Two new studies are offering insights into the long-term effects of intermittent fasting on human health. The research suggests fasting for just one day a month over many years can lengthen lifespan and enhance cardiovascular health, but as always, the new studies are riddled with caveats.
Fasting diets are undeniably all the rage these days. From the conservative 5:2 diet to more extreme multi-day fasting strategies, the anecdotal health benefits of these diets seem impossible to ignore. A burgeoning body of research is slowly uncovering the underlying biological mechanisms behind the effects of these diets but there is still a great deal scientists do not understand.
And one of those key unanswered questions surrounds the long-term effects of fasting diets on the human body. While there have been a number of animal studies exploring the biological effects of fasting, and several short-term human studies looking at the acute effects, scientists do not know what happens to a human body when it consistently undergoes intermittent fasts over several years.
To try to tease out the long-term effects of fasting on a human body, a team of scientists from Intermountain Healthcare Heart Institute in Salt Lake City, Utah, tracked over 2,000 patients for nearly five years. The patients were enrolled into the study during the course of a cardiac catheterization procedure, and then followed for several years to ascertain long-term cardiovascular health and overall mortality.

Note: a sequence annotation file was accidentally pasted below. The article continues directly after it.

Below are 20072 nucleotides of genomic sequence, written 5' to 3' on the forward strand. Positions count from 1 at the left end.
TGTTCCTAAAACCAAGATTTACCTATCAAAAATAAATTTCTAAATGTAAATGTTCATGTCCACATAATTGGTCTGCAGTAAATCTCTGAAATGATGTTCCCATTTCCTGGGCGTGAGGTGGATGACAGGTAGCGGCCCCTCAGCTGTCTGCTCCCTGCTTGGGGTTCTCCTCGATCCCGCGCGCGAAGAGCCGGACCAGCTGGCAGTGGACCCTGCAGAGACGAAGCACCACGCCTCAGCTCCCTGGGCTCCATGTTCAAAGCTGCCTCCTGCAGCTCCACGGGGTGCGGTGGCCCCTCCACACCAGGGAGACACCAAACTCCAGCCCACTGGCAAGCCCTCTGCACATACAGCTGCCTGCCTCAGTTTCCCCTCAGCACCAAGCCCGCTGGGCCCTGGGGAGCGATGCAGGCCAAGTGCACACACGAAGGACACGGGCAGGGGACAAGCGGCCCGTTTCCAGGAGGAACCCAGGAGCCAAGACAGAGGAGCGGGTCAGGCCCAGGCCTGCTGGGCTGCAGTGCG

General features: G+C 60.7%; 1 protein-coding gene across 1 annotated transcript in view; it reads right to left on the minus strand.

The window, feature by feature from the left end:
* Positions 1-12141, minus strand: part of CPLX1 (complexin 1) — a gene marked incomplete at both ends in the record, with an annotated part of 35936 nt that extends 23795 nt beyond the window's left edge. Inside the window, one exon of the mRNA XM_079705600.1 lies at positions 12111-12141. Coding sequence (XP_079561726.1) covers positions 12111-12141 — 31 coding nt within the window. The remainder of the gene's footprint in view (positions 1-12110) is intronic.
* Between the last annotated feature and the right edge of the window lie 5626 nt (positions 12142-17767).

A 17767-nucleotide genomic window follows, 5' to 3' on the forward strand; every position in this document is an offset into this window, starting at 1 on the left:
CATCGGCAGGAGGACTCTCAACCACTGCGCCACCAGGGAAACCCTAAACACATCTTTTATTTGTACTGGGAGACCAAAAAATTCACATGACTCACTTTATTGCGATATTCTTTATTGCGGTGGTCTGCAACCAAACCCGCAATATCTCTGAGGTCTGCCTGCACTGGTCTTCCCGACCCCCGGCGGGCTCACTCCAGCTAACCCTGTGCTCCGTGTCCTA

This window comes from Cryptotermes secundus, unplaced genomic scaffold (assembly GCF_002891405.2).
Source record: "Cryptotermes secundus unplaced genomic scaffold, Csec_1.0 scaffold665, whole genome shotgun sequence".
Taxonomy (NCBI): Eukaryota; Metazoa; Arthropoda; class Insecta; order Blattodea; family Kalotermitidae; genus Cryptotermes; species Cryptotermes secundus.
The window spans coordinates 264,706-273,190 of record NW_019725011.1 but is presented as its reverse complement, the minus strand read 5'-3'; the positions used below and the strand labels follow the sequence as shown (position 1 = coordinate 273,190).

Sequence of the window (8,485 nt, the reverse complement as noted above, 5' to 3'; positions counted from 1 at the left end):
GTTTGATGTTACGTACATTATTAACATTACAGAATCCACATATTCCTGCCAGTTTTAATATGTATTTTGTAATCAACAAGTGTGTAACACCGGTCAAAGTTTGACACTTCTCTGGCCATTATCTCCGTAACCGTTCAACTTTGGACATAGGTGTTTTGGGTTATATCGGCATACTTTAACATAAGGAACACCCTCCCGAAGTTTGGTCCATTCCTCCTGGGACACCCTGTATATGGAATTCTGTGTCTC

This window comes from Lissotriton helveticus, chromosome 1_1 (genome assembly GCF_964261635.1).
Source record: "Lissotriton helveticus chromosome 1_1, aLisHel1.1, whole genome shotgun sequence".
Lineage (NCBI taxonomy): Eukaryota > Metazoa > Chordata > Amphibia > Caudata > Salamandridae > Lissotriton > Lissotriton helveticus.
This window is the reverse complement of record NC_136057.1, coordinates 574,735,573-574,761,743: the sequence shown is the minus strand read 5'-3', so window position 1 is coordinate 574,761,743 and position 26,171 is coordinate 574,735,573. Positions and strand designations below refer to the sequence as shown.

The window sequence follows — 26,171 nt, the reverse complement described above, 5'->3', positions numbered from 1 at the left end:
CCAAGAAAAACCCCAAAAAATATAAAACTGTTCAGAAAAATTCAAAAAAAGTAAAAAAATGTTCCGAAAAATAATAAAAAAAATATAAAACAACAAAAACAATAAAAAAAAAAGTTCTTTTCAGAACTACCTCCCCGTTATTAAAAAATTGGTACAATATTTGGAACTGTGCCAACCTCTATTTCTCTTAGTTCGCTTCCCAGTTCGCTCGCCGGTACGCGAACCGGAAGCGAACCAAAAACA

The unique part of the research was the fact that a large portion of the cohort were members of the Church of Jesus Christ of Latter-day Saints. One typical behavior of the church is to fast for up to 24 hours across the first Sunday of every month. While not all modern Latter-day Saints regularly engage with what many call “Fast Sunday,” the research was able to home in on 389 subjects in the cohort reporting routine monthly fasting for over five years.
Benjamin Horne, one of the researchers working on the project, says the results were more profound than anyone expected. After five years of follow-ups, those routine monthly fasters revealed a 45 percent lower mortality rate than the non-fasters.
“It’s another example of how we’re finding that regularly fasting can lead to better health outcomes and longer lives,” says Horne.
A second investigation into the long-term effects of fasting on myocardial infarction (MI) and heart failure (HF) revealed interestingly discordant results. The data showed no difference in incidences of myocardial infarction (otherwise known as a heart attack) between the fasters and non-fasters. However, the fasting group strikingly revealed a 71 percent lower rate of heart failure compared to the non-fasters.
“We think that long-term fasting of about one day, once a month, over a period of decades is making the body activate those beneficial mechanisms for a few hours each day between dinner and breakfast when it usually wouldn’t,” says Horne. “Those hours build up over long periods of time and provide the benefits.”